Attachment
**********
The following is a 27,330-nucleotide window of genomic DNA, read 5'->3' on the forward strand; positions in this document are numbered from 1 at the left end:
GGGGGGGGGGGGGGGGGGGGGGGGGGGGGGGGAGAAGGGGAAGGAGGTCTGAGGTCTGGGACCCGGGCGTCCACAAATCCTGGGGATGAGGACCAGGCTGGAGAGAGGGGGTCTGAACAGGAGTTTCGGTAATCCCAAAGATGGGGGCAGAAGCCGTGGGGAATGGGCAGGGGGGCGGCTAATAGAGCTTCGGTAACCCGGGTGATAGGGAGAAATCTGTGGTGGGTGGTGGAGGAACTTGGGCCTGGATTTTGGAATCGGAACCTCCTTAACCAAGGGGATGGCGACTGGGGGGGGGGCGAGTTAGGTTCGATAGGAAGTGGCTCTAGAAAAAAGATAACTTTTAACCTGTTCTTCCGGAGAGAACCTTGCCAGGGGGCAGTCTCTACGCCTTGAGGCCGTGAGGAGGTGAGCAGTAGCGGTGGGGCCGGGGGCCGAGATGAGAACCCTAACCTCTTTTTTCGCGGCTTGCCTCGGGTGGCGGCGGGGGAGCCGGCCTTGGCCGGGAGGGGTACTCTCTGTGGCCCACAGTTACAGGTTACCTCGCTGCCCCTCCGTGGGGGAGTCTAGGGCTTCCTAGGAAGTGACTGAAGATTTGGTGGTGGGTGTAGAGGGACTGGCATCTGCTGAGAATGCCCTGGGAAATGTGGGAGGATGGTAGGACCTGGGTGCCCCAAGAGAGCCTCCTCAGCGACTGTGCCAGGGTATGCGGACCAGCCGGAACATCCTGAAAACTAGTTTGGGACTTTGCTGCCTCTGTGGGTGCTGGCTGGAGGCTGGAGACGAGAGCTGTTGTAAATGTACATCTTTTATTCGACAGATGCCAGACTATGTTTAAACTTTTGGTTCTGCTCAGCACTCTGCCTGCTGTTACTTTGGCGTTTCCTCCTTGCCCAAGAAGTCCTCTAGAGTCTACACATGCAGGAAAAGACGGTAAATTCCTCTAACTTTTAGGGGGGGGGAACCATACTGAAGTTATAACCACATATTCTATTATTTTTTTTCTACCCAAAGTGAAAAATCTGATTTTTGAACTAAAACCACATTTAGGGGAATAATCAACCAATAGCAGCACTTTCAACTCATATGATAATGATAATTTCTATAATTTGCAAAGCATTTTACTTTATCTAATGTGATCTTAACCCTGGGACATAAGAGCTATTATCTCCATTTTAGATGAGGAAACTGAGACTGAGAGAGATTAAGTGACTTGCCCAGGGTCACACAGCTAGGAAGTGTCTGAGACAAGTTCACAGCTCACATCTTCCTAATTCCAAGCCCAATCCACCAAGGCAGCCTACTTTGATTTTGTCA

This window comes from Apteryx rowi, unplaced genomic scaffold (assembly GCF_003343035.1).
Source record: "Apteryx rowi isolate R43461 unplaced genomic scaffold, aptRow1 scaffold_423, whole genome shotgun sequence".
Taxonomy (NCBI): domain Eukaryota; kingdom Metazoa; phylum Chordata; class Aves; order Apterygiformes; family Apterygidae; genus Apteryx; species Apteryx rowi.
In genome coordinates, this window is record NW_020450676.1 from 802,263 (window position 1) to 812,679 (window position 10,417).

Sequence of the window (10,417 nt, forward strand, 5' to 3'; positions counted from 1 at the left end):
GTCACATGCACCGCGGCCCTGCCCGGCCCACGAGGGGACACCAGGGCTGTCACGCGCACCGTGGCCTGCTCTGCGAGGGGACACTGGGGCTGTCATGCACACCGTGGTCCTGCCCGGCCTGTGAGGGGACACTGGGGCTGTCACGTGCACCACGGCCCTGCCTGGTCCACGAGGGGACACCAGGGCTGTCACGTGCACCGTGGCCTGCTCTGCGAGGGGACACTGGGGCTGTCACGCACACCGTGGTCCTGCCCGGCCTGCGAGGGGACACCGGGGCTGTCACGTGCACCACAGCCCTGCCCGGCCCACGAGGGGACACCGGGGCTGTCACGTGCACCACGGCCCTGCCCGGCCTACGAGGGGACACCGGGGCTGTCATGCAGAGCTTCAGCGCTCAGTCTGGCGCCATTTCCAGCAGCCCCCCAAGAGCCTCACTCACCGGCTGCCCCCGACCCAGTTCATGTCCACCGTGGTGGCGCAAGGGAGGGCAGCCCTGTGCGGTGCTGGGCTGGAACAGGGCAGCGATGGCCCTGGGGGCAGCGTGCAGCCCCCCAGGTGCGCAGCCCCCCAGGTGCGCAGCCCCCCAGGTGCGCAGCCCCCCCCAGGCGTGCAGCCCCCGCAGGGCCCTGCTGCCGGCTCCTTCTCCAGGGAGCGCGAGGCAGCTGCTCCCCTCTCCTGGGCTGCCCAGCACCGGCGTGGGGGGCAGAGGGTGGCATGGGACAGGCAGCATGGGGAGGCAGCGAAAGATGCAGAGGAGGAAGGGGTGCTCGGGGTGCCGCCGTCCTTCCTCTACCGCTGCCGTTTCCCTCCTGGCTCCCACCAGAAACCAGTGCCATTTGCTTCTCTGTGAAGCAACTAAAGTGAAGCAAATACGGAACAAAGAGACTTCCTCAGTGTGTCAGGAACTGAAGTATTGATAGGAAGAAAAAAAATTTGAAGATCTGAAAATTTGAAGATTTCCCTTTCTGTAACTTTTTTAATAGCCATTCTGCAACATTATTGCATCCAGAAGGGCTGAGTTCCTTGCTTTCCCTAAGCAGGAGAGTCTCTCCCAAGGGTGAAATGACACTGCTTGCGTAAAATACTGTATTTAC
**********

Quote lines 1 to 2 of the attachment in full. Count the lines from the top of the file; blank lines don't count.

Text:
The following is a 27,330-nucleotide window of genomic DNA, read 5'->3' on the forward strand; positions in this document are numbered from 1 at the left end:
GGGGGGGGGGGGGGGGGGGGGGGGGGGGGGGGAGAAGGGGAAGGAGGTCTGAGGTCTGGGACCCGGGCGTCCACAAATCCTGGGGATGAGGACCAGGCTGGAGAGAGGGGGTCTGAACAGGAGTTTCGGTAATCCCAAAGATGGGGGCAGAAGCCGTGGGGAATGGGCAGGGGGGCGGCTAATAGAGCTTCGGTAACCCGGGTGATAGGGAGAAATCTGTGGTGGGTGGTGGAGGAACTTGGGCCTGGATTTTGGAATCGGAACCTCCTTAACCAAGGGGATGGCGACTGGGGGGGGGGCGAGTTAGGTTCGATAGGAAGTGGCTCTAGAAAAAAGATAACTTTTAACCTGTTCTTCCGGAGAGAACCTTGCCAGGGGGCAGTCTCTACGCCTTGAGGCCGTGAGGAGGTGAGCAGTAGCGGTGGGGCCGGGGGCCGAGATGAGAACCCTAACCTCTTTTTTCGCGGCTTGCCTCGGGTGGCGGCGGGGGAGCCGGCCTTGGCCGGGAGGGGTACTCTCTGTGGCCCACAGTTACAGGTTACCTCGCTGCCCCTCCGTGGGGGAGTCTAGGGCTTCCTAGGAAGTGACTGAAGATTTGGTGGTGGGTGTAGAGGGACTGGCATCTGCTGAGAATGCCCTGGGAAATGTGGGAGGATGGTAGGACCTGGGTGCCCCAAGAGAGCCTCCTCAGCGACTGTGCCAGGGTATGCGGACCAGCCGGAACATCCTGAAAACTAGTTTGGGACTTTGCTGCCTCTGTGGGTGCTGGCTGGAGGCTGGAGACGAGAGCTGTTGTAAATGTACATCTTTTATTCGACAGATGCCAGACTATGTTTAAACTTTTGGTTCTGCTCAGCACTCTGCCTGCTGTTACTTTGGCGTTTCCTCCTTGCCCAAGAAGTCCTCTAGAGTCTACACATGCAGGAAAAGACGGTAAATTCCTCTAACTTTTAGGGGGGGGGAACCATACTGAAGTTATAACCACATATTCTATTATTTTTTTTCTACCCAAAGTGAAAAATCTGATTTTTGAACTAAAACCACATTTAGGGGAATAATCAACCAATAGCAGCACTTTCAACTCATATGATAATGATAATTTCTATAATTTGCAAAGCATTTTACTTTATCTAATGTGATCTTAACCCTGGGACATAAGAGCTATTATCTCCATTTTAGATGAGGAAACTGAGACTGAGAGAGATTAAGTGACTTGCCCAGGGTCACACAGCTAGGAAGTGTCTGAGACAAGTTCACAGCTCACATCTTCCTAATTCCAAGCCCAATCCACCAAGGCAGCCTACTTTGATTTTGTCA